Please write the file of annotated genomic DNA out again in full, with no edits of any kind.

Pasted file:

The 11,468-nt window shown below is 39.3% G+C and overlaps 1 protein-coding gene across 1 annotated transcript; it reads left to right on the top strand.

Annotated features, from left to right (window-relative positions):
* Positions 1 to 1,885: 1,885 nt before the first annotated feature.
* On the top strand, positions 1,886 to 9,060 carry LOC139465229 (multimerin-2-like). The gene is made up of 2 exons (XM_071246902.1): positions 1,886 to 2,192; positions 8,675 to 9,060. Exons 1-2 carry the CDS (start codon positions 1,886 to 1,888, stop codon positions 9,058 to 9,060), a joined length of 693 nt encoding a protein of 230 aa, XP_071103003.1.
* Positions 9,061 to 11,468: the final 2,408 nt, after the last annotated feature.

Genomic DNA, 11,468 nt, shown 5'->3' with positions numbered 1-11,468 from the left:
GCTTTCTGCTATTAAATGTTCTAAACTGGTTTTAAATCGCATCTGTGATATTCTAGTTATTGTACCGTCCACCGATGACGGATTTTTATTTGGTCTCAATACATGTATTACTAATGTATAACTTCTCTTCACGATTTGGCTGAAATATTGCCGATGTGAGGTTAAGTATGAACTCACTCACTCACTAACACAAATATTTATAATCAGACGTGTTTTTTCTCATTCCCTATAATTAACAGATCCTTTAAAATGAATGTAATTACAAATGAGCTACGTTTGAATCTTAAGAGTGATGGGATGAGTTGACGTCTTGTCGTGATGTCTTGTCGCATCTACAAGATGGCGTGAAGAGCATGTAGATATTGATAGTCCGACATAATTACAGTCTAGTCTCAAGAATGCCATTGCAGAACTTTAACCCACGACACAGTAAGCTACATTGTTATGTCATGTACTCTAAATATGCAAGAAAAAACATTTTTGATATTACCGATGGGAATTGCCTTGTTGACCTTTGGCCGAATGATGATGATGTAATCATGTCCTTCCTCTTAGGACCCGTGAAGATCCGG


The 11,468-nt window shown below is 39.3% G+C and overlaps 1 protein-coding gene across 1 annotated transcript; it reads left to right on the top strand.

Annotated features, from left to right (window-relative positions):
* Positions 1 to 1,885: 1,885 nt before the first annotated feature.
* On the top strand, positions 1,886 to 9,060 carry LOC139465229 (multimerin-2-like). The gene is made up of 2 exons (XM_071246902.1): positions 1,886 to 2,192; positions 8,675 to 9,060. Exons 1-2 carry the CDS (start codon positions 1,886 to 1,888, stop codon positions 9,058 to 9,060), a joined length of 693 nt encoding a protein of 230 aa, XP_071103003.1.
* Positions 9,061 to 11,468: the final 2,408 nt, after the last annotated feature.

Genomic DNA, 11,468 nt, shown 5'->3' with positions numbered 1-11,468 from the left:
GCTTTCTGCTATTAAATGTTCTAAACTGGTTTTAAATCGCATCTGTGATATTCTAGTTATTGTACCGTCCACCGATGACGGATTTTTATTTGGTCTCAATACATGTATTACTAATGTATAACTTCTCTTCACGATTTGGCTGAAATATTGCCGATGTGAGGTTAAGTATGAACTCACTCACTCACTAACACAAATATTTATAATCAGACGTGTTTTTTCTCATTCCCTATAATTAACAGATCCTTTAAAATGAATGTAATTACAAATGAGCTACGTTTGAATCTTAAGAGTGATGGGATGAGTTGACGTCTTGTCGTGATGTCTTGTCGCATCTACAAGATGGCGTGAAGAGCATGTAGATATTGATAGTCCGACATAATTACAGTCTAGTCTCAAGAATGCCATTGCAGAACTTTAACCCACGACACAGTAAGCTACATTGTTATGTCATGTACTCTAAATATGCAAGAAAAAACATTTTTGATATTACCGATGGGAATTGCCTTGTTGACCTTTGGCCGAATGATGATGATGTAATCATGTCCTTCCTCTTAGGACCCGTGAAGATCCGG